Though Sprint's (NYSE:S) commercials for its new Framily plan have caught customers' attention, the company is fighting a losing battle. In the wireless industry, Verizon (NYSE:VZ) and AT&T (NYSE:T) are crushing this company, and no amount of talk, plans, or changes will alter that.
The company just doesn't get it
One of the most important factors in choosing a wireless carrier is call quality. While it's true that many people use their cell phone for much more than phone calls, the cell phone is also becoming the new "home phone." Across the telecom industry, customers are canceling their landlines in favor of cell phones.
It's true that Sprint has been expanding and improving its network, but this actually is part of the problem. The company specifically said that part of the reason its postpaid churn was higher in the current quarter was due to "elevated churn related to service disruption from the network overhaul."
Sprint has put itself in a catch-22 situation. The company's postpaid churn of 2.1% was almost double the churn at AT&T and Verizon, which were both at just more than 1%. Sprint has roughly 70% less postpaid subscribers than Verizon, and 59% less than AT&T. Given that the company has far less subscribers and double the rate of churn, Sprint's Framily is shrinking.
This shouldn't surprise anyone
While the Framily plan may be a great value for customers, the fact that millions of people are moving to this plan could be very bad news for Sprint shareholders. It's a big mistake for investors to assume that what is good for customers is good for shareholders.
In a traditional wireless plan from either AT&T or Verizon, customers might pay as much as $40 a month for use of their smartphone along with possibly $40 a month for a data plan. Framily offers the ability to spend as little as $25 a month for the same effective usage.
This lower monthly cost -- and the fact that Sprint gets a significant portion of its subscribers from prepaid plans -- presents a challenge to the company's margins. Comparing the big three's operating margins shows how significant the difference is between the companies.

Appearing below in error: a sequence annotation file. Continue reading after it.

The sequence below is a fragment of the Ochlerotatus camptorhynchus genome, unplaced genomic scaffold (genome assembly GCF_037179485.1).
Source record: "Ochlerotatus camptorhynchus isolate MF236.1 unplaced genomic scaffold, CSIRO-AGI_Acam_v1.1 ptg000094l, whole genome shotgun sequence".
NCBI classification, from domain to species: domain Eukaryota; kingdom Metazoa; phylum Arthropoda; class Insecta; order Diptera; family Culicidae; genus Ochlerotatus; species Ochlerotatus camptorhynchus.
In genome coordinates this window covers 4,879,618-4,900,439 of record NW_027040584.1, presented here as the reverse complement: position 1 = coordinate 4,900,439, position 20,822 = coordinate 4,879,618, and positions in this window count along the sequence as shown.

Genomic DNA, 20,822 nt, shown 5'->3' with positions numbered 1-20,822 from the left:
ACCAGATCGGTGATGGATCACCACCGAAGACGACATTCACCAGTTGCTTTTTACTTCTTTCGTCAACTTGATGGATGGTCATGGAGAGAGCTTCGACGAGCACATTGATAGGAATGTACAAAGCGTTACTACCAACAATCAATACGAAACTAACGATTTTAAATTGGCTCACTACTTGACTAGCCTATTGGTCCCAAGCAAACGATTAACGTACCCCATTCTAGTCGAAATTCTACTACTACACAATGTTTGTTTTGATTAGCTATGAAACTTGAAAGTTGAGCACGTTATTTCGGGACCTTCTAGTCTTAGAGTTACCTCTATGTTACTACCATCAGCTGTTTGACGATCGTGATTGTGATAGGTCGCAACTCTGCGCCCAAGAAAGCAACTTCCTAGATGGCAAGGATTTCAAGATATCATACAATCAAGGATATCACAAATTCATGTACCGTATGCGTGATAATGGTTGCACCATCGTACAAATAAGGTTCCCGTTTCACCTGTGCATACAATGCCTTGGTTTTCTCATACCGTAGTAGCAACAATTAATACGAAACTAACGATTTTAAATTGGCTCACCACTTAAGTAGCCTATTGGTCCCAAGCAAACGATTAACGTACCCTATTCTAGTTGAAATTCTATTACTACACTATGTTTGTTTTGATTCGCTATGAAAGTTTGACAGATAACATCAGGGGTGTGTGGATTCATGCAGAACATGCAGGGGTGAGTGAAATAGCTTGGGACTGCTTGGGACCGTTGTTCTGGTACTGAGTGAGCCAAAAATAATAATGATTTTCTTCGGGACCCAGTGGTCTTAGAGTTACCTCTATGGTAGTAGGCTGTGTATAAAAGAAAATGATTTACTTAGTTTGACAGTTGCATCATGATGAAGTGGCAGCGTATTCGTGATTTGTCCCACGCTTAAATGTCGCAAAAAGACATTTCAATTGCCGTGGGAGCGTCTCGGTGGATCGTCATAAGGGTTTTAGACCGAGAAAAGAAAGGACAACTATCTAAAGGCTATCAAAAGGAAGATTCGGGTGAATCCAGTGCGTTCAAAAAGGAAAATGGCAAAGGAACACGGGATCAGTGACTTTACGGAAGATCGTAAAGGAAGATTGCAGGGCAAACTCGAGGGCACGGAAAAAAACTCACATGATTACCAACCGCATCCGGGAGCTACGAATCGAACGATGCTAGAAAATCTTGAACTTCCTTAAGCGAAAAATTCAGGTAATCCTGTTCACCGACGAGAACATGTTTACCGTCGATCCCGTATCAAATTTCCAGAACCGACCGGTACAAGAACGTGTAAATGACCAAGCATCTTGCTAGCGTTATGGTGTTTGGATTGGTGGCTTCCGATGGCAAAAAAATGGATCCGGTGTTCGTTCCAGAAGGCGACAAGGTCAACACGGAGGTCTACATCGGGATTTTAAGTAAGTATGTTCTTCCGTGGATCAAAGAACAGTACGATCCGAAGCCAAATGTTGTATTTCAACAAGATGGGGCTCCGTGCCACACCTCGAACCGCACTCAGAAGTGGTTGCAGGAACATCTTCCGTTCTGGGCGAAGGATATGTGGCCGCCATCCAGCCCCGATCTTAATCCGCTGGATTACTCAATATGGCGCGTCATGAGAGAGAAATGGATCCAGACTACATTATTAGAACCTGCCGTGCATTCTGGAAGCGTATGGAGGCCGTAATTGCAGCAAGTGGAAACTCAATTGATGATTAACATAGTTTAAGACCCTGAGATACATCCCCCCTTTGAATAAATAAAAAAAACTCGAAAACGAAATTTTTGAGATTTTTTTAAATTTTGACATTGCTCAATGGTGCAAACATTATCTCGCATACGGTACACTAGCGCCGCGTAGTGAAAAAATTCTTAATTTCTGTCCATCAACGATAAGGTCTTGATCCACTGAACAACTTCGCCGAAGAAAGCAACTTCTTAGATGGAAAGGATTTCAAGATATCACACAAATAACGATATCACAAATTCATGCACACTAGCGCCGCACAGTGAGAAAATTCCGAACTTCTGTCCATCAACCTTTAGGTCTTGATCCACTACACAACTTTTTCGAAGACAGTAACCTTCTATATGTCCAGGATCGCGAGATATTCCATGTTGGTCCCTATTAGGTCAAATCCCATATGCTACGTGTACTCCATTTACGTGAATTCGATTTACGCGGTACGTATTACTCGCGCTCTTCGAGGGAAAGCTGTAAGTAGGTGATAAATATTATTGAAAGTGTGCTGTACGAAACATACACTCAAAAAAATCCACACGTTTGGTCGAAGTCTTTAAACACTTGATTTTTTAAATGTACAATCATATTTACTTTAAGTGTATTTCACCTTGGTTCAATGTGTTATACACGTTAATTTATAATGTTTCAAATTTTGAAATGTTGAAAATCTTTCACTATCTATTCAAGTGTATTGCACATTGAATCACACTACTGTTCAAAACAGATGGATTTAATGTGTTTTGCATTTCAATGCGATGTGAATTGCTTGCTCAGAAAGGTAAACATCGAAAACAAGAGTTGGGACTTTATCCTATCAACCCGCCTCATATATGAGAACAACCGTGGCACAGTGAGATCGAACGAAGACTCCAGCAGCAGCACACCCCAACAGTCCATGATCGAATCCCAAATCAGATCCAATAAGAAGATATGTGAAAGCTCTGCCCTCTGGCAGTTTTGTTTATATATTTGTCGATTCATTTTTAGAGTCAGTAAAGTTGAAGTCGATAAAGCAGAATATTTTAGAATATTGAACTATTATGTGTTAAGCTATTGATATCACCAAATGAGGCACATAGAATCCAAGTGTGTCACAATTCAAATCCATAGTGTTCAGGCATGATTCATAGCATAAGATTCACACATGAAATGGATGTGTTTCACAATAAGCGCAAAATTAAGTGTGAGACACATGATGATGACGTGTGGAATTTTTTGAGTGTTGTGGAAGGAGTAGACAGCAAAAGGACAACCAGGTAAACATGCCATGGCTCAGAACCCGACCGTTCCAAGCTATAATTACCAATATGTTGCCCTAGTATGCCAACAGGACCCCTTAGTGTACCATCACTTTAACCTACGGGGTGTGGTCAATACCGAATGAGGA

Verizon leads the wireless pack with an operating margin of 35%. AT&T sports an equally impressive margin of over 28%, whereas Sprint's margin of less than 5% should make investors question the wisdom of joining the Framily.
Things are about to get much worse
In the current quarter, Sprint generated $89 million in core free cash flow -- net income plus depreciation, minus capital expenditures. Some investors might look at this as a huge win for the company and be encouraged for Sprint's future results. However, the company has laid out a roadmap for spending that suggests the company's cash flow is going to get much worse.
We know that Sprint has far less postpaid subscribers than its peers, and this is bad enough. But the comparison gets downright ugly when we look at free cash flow. In the last three months, Verizon generated $6 billion in core free cash flow, and AT&T generated just less than $3 billion. By comparison, Sprint's free cash flow looks anemic.
The bad news is, Sprint suggested that CapEx for 2014 should come in at around $8 billion. In the first quarter, the company spent just more than $1 billion. This means Sprint will spend about $2.3 billion on CapEx each of the next three quarters. Unless Sprint generates significantly more operating cash flow, this type of spending next quarter might leave the company with negative free cash flow of at least $1 billion.
The bottom line
With its competitors growing their wireless businesses and Sprint showing a decline in subscribers, things aren't getting better. A ridiculously low margin is part of why the company's cash flow has such challenges. With higher capital spending potentially leading to billions in negative free cash flow, it's possible that Sprint's Framily of investors are in for more pain than gain.
Chad Henage owns shares of Verizon Communications. The Motley Fool has no position in any of the stocks mentioned. Try any of our Foolish newsletter services free for 30 days. We Fools may not all hold the same opinions, but we all believe that considering a diverse range of insights makes us better investors. The Motley Fool has a disclosure policy.